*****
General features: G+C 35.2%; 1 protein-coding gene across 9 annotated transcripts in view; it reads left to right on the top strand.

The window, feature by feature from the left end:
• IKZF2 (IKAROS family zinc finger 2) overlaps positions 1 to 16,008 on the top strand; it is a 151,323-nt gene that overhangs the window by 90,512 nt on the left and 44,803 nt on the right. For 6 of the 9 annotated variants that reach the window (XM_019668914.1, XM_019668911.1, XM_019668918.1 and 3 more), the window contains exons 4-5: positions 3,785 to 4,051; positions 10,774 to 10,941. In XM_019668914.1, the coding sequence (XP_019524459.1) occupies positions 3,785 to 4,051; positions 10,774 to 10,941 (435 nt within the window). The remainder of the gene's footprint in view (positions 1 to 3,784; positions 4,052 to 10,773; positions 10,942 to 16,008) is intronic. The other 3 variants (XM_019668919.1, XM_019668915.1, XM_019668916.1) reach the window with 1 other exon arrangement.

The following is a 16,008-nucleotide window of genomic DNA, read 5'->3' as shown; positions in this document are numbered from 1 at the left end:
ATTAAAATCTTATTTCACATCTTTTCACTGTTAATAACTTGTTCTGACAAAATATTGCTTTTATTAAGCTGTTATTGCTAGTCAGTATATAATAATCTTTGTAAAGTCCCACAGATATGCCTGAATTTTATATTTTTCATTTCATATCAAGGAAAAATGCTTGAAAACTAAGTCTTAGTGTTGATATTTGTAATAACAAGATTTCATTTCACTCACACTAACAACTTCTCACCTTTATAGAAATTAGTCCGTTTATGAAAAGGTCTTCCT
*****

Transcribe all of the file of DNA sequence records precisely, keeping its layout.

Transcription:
General features: G+C 35.2%; 1 protein-coding gene across 9 annotated transcripts in view; it reads left to right on the top strand.

The window, feature by feature from the left end:
• IKZF2 (IKAROS family zinc finger 2) overlaps positions 1 to 16,008 on the top strand; it is a 151,323-nt gene that overhangs the window by 90,512 nt on the left and 44,803 nt on the right. For 6 of the 9 annotated variants that reach the window (XM_019668914.1, XM_019668911.1, XM_019668918.1 and 3 more), the window contains exons 4-5: positions 3,785 to 4,051; positions 10,774 to 10,941. In XM_019668914.1, the coding sequence (XP_019524459.1) occupies positions 3,785 to 4,051; positions 10,774 to 10,941 (435 nt within the window). The remainder of the gene's footprint in view (positions 1 to 3,784; positions 4,052 to 10,773; positions 10,942 to 16,008) is intronic. The other 3 variants (XM_019668919.1, XM_019668915.1, XM_019668916.1) reach the window with 1 other exon arrangement.

The following is a 16,008-nucleotide window of genomic DNA, read 5'->3' as shown; positions in this document are numbered from 1 at the left end:
ATTAAAATCTTATTTCACATCTTTTCACTGTTAATAACTTGTTCTGACAAAATATTGCTTTTATTAAGCTGTTATTGCTAGTCAGTATATAATAATCTTTGTAAAGTCCCACAGATATGCCTGAATTTTATATTTTTCATTTCATATCAAGGAAAAATGCTTGAAAACTAAGTCTTAGTGTTGATATTTGTAATAACAAGATTTCATTTCACTCACACTAACAACTTCTCACCTTTATAGAAATTAGTCCGTTTATGAAAAGGTCTTCCT